Yaba menace in Bangladesh
A drug epidemic causes havoc in the delta
Bangladesh is facing a fierce problem in the recent times.The small pill named 'Ya ba’, which literally means the madness drug is on the verge of destroying Bangladeshi youth. The recent killings of many of the drug dealers by Bangladesh police forces has highlighted this worsening situation.Thousands of alleged dealers have also been arrested in an aggressive campaign that some analysts have compared to President Rodrigo Duterte's controversial war on drugs in the Philippines.
Ya ba is a mayhem mix of Methamphetamine (Meth) and caffeine which is shaped into a circular bright-coloured pill. Its infiltration right from the medical stores to the households, indicates the severity of the problem. What is worse is the growing addiction of children and youth towards this deadly drug. 52 percent of the Bangladeshi population, falls in the age group of 15 -35. It is the same prime group that is now getting addicted to the deadly drug, which gives them temporary happiness but in the long run destroys them both psychologically and physically. It causes anxiety and aggression and damages kidneys, heart, liver and the brain as well.
Even though there is no specific statistic about the users of the drug, the Department of Narcotics Control (DNC) and police, say about 30,00,000 to 40,00,000 people use Ya ba in Bangladesh. In a report published on December 5, 2017, the Association for the Prevention of Drug Abuse said that Ya ba pills worth around 30 crore Takas (currency of Bangladesh enter Bangladesh every month, taking the total value of the drug trade to Taka 350 crores per year.
Thailand is one of the largest sources of Ya ba, while Myanmar is one of the biggest producers of it. Ya ba pills are produced in labs on the Myanmar side. Bangladesh and Myanmar share a 270 km border, much of which is along the River Naf. The smuggling of this drug is mainly carried out through this river. Reports shows that the tablets are carried in mobile phones, secret chambers in cars, trucks or motorcycles, fuel tanks of bikes and even inside holy books. Carriers swallow capsules containing the pills and also hide those inside their rectum.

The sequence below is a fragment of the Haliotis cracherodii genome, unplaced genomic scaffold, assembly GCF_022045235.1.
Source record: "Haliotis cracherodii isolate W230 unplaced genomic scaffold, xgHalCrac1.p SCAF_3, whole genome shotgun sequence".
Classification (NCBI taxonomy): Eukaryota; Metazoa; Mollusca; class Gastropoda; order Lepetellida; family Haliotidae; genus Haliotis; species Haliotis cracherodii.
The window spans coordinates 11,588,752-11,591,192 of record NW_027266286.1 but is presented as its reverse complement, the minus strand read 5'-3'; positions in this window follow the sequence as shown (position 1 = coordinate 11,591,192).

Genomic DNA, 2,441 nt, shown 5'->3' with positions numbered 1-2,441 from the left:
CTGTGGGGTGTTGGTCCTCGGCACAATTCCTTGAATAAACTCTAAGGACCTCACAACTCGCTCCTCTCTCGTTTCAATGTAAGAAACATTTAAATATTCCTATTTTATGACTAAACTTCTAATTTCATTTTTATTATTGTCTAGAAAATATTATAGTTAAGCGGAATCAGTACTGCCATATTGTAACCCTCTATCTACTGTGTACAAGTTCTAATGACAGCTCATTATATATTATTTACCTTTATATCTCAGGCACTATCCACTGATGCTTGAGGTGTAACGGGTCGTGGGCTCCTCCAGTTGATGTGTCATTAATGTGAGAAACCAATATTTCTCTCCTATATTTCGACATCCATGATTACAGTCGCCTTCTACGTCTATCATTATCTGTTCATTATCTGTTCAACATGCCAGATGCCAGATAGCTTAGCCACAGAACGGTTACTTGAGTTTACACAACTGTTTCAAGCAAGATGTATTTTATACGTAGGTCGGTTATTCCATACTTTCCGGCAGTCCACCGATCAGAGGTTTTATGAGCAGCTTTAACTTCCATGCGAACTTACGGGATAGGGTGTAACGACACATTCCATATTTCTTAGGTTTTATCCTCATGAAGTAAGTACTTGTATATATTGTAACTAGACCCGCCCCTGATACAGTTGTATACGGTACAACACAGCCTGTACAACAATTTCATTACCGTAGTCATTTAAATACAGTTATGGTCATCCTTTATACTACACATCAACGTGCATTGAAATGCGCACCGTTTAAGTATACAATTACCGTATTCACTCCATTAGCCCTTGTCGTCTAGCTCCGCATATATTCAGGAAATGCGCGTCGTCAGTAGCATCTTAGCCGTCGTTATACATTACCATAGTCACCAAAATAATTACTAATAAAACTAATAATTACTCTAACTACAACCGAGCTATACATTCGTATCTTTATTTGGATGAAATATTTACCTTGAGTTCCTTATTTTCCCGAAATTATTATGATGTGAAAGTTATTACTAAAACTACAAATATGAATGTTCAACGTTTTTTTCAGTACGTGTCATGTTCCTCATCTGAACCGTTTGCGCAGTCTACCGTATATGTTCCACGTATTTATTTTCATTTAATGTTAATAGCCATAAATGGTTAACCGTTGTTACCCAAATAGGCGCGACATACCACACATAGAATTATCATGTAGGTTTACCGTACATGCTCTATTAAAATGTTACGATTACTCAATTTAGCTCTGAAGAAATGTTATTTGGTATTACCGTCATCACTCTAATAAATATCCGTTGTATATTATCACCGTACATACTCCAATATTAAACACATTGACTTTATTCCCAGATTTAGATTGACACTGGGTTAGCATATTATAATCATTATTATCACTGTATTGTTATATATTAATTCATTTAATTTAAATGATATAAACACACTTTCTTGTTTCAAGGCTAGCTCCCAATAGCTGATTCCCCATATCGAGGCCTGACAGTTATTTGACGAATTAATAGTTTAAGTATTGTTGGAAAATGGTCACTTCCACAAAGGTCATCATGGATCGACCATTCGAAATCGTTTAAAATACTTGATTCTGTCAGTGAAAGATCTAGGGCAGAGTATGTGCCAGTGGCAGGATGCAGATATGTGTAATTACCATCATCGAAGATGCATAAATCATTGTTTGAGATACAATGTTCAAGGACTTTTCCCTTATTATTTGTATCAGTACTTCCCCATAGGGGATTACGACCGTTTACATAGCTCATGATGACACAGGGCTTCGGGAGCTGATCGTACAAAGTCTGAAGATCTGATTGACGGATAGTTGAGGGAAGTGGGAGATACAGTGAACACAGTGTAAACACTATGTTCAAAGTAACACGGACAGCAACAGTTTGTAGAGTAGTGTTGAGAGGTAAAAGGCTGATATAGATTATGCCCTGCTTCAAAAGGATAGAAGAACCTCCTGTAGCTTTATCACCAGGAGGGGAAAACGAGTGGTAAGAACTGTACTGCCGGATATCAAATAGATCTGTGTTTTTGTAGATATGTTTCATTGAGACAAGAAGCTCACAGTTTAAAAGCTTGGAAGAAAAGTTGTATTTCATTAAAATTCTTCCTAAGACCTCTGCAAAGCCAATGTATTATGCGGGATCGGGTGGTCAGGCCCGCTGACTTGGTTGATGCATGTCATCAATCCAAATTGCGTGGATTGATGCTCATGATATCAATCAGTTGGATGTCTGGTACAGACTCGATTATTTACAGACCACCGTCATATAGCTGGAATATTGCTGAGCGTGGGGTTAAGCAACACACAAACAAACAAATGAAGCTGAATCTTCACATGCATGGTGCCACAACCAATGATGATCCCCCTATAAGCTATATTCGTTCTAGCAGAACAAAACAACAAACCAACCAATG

Ya ba can be swallowed as a pill, or heated on an aluminium foil and its fumes inhaled – a technique which is also called 'Chasing the Dragon.' A Ya ba pill can cost anywhere between Taka 300-500 and sometimes more, depending on the demand and sometimes, quality.
Smuggling of this deadly drug and it's soaring acceptance among youth is now the national epidemic of Bangladesh.The Sheikh Hasina government in Bangladesh has called for zero tolerance on smuggling of Ya ba. The extrajudicial killings of drug dealers by police in the government’s crackdown on the drug menace have caught attention by many a human right activists and groups, but Ya ba’s rising popularity and it's widespread mass consumption remain a major challenge ahead.
The large sums of money involved in this trade and the parallel economy of drugs is making the 'war on drugs' more and more ugly. Bangladesh is despairing to get rid of this addictive menace, albeit at a cost of human lives and surpassing its own judicial processes.